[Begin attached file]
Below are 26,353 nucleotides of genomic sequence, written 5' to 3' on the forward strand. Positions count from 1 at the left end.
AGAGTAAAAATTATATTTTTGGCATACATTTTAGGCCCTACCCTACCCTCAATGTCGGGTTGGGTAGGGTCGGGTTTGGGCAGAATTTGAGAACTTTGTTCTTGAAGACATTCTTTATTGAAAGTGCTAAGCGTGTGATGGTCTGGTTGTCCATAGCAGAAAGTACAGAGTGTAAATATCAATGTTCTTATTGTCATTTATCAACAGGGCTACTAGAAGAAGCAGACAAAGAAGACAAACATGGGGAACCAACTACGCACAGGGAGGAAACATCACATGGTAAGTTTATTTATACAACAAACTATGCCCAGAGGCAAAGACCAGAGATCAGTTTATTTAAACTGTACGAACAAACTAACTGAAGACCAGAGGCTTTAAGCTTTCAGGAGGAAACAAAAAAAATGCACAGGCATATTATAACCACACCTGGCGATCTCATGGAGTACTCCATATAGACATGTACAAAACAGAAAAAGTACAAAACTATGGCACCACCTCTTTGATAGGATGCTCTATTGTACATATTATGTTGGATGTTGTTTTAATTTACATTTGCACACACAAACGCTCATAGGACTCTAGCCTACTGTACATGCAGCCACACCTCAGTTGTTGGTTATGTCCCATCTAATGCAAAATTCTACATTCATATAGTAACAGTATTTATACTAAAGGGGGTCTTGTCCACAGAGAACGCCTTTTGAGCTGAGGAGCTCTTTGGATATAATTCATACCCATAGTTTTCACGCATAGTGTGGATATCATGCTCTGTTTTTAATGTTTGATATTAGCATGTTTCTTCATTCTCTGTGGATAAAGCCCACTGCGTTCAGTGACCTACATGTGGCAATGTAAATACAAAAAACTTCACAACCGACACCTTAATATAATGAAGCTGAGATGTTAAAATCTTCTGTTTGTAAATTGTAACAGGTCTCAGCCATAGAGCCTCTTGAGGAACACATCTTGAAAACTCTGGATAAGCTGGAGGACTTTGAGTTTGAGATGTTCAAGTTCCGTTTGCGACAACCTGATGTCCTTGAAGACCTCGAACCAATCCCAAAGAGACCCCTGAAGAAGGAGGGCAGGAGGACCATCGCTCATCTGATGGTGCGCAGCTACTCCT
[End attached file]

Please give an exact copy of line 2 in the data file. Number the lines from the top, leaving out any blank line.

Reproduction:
AGAGTAAAAATTATATTTTTGGCATACATTTTAGGCCCTACCCTACCCTCAATGTCGGGTTGGGTAGGGTCGGGTTTGGGCAGAATTTGAGAACTTTGTTCTTGAAGACATTCTTTATTGAAAGTGCTAAGCGTGTGATGGTCTGGTTGTCCATAGCAGAAAGTACAGAGTGTAAATATCAATGTTCTTATTGTCATTTATCAACAGGGCTACTAGAAGAAGCAGACAAAGAAGACAAACATGGGGAACCAACTACGCACAGGGAGGAAACATCACATGGTAAGTTTATTTATACAACAAACTATGCCCAGAGGCAAAGACCAGAGATCAGTTTATTTAAACTGTACGAACAAACTAACTGAAGACCAGAGGCTTTAAGCTTTCAGGAGGAAACAAAAAAAATGCACAGGCATATTATAACCACACCTGGCGATCTCATGGAGTACTCCATATAGACATGTACAAAACAGAAAAAGTACAAAACTATGGCACCACCTCTTTGATAGGATGCTCTATTGTACATATTATGTTGGATGTTGTTTTAATTTACATTTGCACACACAAACGCTCATAGGACTCTAGCCTACTGTACATGCAGCCACACCTCAGTTGTTGGTTATGTCCCATCTAATGCAAAATTCTACATTCATATAGTAACAGTATTTATACTAAAGGGGGTCTTGTCCACAGAGAACGCCTTTTGAGCTGAGGAGCTCTTTGGATATAATTCATACCCATAGTTTTCACGCATAGTGTGGATATCATGCTCTGTTTTTAATGTTTGATATTAGCATGTTTCTTCATTCTCTGTGGATAAAGCCCACTGCGTTCAGTGACCTACATGTGGCAATGTAAATACAAAAAACTTCACAACCGACACCTTAATATAATGAAGCTGAGATGTTAAAATCTTCTGTTTGTAAATTGTAACAGGTCTCAGCCATAGAGCCTCTTGAGGAACACATCTTGAAAACTCTGGATAAGCTGGAGGACTTTGAGTTTGAGATGTTCAAGTTCCGTTTGCGACAACCTGATGTCCTTGAAGACCTCGAACCAATCCCAAAGAGACCCCTGAAGAAGGAGGGCAGGAGGACCATCGCTCATCTGATGGTGCGCAGCTACTCCT